The only reason people can install custom Android copies on the G1 is because of a leaked SPL and the root console bug. Oh, and the ADP.

    • by stinerman (812158)

      Sure, I know, they were supposed to, by law. But they at least didn't drag their feet too long, and deserve some kudos for choosing an open-source platform to begin with.

      I disagree here. Simply choosing to use open source software and then trying to stiff people their rights granted under that license isn't any better than choosing a closed source platform.

      Let's not beat around the bush here. If there weren't enough people demanding the code, it would have never been released. I don't know about you, but

      • Thing is, you don't know for sure if they had the intent to release the source or not.
        You're simply assuming that they wouldn't have because it forwards your argument.

  • Wow (Score:1, Interesting)

    by Anonymous Coward

    I can't believe Verizon will FINALLY have a phone which can legitimately be decrippled. Maybe they won't even try to cripple it at all. Too bad too, because if Verizon gave up on that little game, anyone who didn't ABSOLUTELY HAVE TO have a iPhone would be with them due to network strength. Let's hope the dust clears within the next 1 month and 1 week when my AT&T contract finally expires.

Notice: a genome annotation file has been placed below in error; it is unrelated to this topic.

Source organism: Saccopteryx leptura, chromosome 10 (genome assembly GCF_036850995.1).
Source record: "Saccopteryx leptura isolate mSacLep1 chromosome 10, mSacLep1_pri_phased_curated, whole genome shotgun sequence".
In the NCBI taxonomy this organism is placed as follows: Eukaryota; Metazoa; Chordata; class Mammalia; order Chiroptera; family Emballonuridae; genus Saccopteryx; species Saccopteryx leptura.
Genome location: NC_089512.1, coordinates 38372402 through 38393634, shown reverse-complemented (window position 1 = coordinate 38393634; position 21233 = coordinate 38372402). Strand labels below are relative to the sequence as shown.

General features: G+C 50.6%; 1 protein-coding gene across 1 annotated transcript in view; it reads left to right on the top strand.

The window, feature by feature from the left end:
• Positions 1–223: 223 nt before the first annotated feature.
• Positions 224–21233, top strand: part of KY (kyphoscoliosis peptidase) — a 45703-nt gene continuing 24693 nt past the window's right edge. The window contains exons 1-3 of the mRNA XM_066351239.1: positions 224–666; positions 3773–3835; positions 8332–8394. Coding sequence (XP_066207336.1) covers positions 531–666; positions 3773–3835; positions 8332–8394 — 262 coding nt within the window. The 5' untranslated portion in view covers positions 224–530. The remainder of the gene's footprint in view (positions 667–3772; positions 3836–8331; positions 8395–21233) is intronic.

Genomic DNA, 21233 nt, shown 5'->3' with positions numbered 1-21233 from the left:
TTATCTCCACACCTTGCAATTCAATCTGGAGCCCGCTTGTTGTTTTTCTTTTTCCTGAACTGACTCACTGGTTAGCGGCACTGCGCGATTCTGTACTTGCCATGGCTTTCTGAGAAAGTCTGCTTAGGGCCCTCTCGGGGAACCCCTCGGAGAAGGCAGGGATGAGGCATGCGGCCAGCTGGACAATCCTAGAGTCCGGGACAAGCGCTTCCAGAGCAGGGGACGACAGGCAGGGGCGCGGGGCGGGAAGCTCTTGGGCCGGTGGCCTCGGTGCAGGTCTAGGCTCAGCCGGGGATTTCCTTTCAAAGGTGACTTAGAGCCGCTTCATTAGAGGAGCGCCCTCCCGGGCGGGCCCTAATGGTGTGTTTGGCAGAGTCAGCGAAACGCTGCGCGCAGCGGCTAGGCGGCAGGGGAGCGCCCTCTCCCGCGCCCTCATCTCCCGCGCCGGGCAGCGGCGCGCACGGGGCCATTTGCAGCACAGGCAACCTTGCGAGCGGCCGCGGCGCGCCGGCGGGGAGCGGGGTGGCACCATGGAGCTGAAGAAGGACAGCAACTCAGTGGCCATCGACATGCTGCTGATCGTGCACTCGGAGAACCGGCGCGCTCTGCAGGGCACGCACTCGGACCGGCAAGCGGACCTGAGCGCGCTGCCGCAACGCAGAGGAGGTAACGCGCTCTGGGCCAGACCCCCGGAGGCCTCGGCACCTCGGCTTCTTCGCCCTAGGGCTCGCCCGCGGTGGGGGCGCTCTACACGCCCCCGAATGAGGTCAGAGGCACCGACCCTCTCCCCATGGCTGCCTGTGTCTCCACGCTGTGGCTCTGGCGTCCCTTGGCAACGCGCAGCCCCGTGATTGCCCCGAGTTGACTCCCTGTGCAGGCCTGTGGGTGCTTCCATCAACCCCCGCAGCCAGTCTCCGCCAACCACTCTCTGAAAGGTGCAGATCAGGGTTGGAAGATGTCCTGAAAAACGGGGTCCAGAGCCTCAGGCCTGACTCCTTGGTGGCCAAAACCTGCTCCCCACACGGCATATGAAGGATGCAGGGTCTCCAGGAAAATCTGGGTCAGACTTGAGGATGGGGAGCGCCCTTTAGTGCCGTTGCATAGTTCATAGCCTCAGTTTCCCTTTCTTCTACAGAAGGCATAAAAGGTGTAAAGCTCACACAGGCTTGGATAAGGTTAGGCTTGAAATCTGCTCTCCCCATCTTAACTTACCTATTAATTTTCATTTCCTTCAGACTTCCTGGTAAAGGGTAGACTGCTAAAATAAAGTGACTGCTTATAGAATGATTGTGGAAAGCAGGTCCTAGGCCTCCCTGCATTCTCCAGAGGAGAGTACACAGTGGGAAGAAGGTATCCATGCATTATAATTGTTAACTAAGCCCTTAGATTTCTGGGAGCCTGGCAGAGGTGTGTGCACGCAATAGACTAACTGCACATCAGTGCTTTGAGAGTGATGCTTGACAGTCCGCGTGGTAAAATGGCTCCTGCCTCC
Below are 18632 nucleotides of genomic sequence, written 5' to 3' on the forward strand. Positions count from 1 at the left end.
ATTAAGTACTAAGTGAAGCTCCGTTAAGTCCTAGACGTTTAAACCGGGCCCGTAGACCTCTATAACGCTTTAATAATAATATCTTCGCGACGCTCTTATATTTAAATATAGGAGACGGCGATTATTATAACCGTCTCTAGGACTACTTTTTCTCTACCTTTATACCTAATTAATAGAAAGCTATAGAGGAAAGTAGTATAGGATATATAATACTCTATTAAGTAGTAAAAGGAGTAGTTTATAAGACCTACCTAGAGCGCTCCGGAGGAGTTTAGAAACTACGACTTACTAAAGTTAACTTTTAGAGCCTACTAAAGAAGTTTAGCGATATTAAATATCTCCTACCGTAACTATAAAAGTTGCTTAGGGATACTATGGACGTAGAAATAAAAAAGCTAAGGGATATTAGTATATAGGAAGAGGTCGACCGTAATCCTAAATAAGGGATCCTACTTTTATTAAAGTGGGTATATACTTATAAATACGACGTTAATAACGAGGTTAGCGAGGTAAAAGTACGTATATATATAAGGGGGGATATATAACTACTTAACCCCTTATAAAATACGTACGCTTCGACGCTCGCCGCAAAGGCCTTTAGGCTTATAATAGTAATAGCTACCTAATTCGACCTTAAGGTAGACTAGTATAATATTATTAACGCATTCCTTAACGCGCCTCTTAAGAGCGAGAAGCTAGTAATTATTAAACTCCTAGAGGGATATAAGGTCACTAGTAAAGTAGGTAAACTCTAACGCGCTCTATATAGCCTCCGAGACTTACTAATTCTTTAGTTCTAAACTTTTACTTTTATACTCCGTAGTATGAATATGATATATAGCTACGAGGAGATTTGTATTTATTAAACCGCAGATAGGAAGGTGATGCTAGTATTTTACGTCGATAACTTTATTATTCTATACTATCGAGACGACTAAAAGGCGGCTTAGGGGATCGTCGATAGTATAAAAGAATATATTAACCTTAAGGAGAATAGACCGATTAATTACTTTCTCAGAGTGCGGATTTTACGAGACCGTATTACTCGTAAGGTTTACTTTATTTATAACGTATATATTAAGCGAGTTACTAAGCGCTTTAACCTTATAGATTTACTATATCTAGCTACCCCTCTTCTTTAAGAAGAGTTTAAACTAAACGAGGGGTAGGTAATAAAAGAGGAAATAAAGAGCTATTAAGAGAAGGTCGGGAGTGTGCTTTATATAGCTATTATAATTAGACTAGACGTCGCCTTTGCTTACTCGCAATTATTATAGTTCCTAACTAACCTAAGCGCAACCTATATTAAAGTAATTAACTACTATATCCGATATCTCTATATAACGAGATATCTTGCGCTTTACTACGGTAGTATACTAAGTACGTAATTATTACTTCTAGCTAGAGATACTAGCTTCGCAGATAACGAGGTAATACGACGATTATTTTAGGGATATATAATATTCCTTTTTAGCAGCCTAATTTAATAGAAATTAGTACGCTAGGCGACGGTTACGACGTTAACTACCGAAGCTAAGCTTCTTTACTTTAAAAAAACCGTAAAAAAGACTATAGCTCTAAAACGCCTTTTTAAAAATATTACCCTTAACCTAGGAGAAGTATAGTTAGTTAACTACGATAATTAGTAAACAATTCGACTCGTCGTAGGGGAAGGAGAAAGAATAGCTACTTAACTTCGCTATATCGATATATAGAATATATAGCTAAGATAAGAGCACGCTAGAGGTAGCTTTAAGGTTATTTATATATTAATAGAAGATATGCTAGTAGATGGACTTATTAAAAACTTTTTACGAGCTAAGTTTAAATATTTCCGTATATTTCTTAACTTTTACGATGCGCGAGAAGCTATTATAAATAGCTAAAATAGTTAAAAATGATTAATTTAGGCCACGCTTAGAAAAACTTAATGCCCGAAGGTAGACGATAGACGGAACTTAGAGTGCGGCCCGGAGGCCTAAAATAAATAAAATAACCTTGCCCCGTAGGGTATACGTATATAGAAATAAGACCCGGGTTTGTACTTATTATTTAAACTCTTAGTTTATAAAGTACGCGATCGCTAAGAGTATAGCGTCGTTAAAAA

• ... anyone who didn't ABSOLUTELY HAVE TO have a iPhone would be with [Verizon] due to network strength.

      I'd have been with them since 2000 or so, when I first needed a cellphone, if they'd just put in ONE MORE TOWER. My Nevada place is on AT&T's LAST tower in the outskirts of the Reno-Taho/Carson City/Minden-Gardnerville/southbound-US395 coverage area and Verizon's last TWO towers are behind TWO hills and don't cover the valley. B-b

      Sprint/Clearwire could have a bunch of customers, too, if they'd just p